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February 14, 2007


Mike Ananny

I think the idea of virtual protests (and online activism in general) is new and important but I wonder about the efficacy of such initiatives. I once heard a Congressman say that his office weights different constituent communications proportional to the effort taken to craft them: a physical letter written by someone who actually found a stamp and a mailbox will be given more importance than someone who submits a generic protest letter via a political action committee website.

I think the point here is that "protest" and "march" might not be the right words to describe what the U.S. Chamber of Commerce is doing. It might be clever marketing to frame this as a "protest" -- invoking memories of engaged crowds and powerful speeches on the Mall -- but, long-term, such efforts won't garner the same kind of respect as material-world marches. We should be careful not to confuse relatively easy on-line actions with the commitments and risks associated with material world political presence.


It's all a virtual march by employers to enforce their ability to put actual pressure on employees trying to organize and to deprive them from the right to organize.

This "virtual" business is a current technological implementation, as well as short cut, of the letter writing campaigns. Nothing new here.

Cindy Liou

I agree with the two comments above that there is something both new and old about this planned “virtual march.” While it is not new in the sense that signing online letters/petitions do not differ greatly in their goal of persuasion through the sheer volume of letters, the Internet as allowed a greater, wider audience to more easily and quickly participate in this form of protest. It simply is less effort to write a formal letter, print it, and mail it to your local representative.

Additionally, the Internet has allowed people to become active in global movements and other issues (e.g. Fair Trade coffee, animal rights, etc.) by reconfiguring the individual's sense of belonging to a greater community.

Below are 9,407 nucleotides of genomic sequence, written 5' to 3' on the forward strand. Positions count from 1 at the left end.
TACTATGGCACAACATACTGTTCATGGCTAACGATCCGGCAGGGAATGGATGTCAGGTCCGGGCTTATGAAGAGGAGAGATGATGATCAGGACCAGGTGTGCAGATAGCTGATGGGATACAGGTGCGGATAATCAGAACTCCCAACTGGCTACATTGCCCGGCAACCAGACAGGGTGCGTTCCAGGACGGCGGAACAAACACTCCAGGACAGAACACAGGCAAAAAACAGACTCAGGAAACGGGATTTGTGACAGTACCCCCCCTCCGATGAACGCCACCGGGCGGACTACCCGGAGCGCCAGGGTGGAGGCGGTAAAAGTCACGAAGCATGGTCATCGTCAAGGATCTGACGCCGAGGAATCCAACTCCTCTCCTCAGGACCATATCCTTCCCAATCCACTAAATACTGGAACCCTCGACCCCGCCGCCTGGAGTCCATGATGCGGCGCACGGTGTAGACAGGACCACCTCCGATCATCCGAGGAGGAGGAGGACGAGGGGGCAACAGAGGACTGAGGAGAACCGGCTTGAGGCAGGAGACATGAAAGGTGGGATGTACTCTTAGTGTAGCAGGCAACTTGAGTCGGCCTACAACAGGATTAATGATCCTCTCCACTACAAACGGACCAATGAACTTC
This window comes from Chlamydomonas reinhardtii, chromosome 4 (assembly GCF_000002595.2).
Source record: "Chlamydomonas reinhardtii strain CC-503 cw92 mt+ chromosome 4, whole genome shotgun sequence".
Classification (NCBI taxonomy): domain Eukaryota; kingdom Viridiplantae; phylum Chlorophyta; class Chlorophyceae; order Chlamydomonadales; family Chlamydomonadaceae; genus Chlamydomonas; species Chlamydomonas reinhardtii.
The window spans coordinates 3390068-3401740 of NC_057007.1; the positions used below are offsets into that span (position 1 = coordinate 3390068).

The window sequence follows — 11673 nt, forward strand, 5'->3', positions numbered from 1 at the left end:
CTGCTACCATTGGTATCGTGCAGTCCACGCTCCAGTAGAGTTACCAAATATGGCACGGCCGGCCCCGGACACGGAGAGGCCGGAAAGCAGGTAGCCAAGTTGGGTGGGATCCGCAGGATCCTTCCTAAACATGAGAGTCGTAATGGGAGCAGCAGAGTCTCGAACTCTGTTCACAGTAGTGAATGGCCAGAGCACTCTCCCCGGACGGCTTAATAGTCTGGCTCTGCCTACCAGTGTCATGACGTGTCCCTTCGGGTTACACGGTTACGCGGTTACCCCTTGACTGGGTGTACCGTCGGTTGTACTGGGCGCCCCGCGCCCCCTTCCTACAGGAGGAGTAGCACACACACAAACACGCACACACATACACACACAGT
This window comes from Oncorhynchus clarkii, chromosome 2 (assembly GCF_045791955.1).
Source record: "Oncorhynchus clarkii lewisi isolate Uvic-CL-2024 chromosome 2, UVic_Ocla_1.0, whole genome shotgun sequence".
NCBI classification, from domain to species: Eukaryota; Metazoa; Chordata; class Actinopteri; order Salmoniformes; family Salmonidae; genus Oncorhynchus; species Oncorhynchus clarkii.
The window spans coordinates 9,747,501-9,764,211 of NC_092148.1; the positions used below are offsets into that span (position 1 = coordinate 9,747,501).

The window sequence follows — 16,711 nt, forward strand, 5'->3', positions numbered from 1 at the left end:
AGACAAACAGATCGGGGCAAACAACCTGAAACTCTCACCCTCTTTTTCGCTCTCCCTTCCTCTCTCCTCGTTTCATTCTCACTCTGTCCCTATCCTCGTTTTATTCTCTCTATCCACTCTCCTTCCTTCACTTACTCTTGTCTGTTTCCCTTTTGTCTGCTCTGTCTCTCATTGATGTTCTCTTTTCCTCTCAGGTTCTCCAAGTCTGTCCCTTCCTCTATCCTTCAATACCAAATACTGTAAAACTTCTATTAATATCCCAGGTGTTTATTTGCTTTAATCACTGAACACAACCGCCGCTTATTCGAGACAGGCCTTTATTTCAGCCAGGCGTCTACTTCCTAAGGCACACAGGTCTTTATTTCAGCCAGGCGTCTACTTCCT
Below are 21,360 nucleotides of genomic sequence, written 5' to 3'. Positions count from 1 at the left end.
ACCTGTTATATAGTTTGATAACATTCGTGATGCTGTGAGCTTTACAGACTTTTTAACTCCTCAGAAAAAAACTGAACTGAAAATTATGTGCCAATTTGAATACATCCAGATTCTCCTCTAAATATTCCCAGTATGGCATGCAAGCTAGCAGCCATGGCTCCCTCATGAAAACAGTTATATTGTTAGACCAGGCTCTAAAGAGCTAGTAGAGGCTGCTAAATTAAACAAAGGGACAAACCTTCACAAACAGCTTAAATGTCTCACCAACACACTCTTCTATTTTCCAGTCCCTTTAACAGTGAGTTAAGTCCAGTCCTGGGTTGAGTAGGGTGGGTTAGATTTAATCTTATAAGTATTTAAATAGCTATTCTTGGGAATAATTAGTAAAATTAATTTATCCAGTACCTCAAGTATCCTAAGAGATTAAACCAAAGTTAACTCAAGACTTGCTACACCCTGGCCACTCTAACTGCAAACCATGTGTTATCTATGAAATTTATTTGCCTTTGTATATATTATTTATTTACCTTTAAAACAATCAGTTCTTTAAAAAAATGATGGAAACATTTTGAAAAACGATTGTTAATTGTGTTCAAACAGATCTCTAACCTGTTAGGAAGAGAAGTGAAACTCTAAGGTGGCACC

I also believe that we need to be careful in thinking that something like a “virtual march” can replace physical, in-person activism or protest. After all, the most prominent and successful images in our minds of protests trace back to the Civil Rights movement and protests of the Vietnam War, where protesters used their sheer presence and number to send a message out to the rest of America. Those protests were also marked by violent responses from the police, which in turn shocked the rest of America into passing new legislation (e.g. prime example of this was the passing of the Civil Rights Act in response to images of dogs biting peaceful civil rights protesters in Birmingham).

We also need to be careful to not allow virtual activism to replace traditional forms of civic involvement, such as the simple act of voting, or community service. The Internet, in all of its forms of connecting different communities, can also create an isolating effect if users begin to curtail (or significantly alter) their interaction with society only through cyberspace.

However, with the plethora of examples of Internet campaigns or letter-writing on the Internet, we should look to see how the Internet can be harnessed to promote activism and civic involvement—the “virtual march,” if not effective with the targeted audience, still serves a function in garnering the interests of potentially otherwise apathetic people in being engaged with their society.


Although critics have panned “virtual marches” as being useless or mired in laziness, virtual marches can play a critical role in our system of democracy. First of all, they create a system where oppressed or disenfranchised groups can express their frustrations with a seemingly distant government. In this way, online protests support the idea of a “release valve” that was one of the initial purposes behind Freedom of Speech in the first place. Second, they allow for people who may be restricted because of financial or physical handicaps to participate in the democratic process: online protests are truly equal opportunity. Finally, online protests permit people from all over the world to witness and comment on the democratic spirit of protest; not even a network news feed is needed. Therefore, while online protests certainly do not have the visual impact of an actual march, their benefits may yet and still outweigh their admitted deficiencies.

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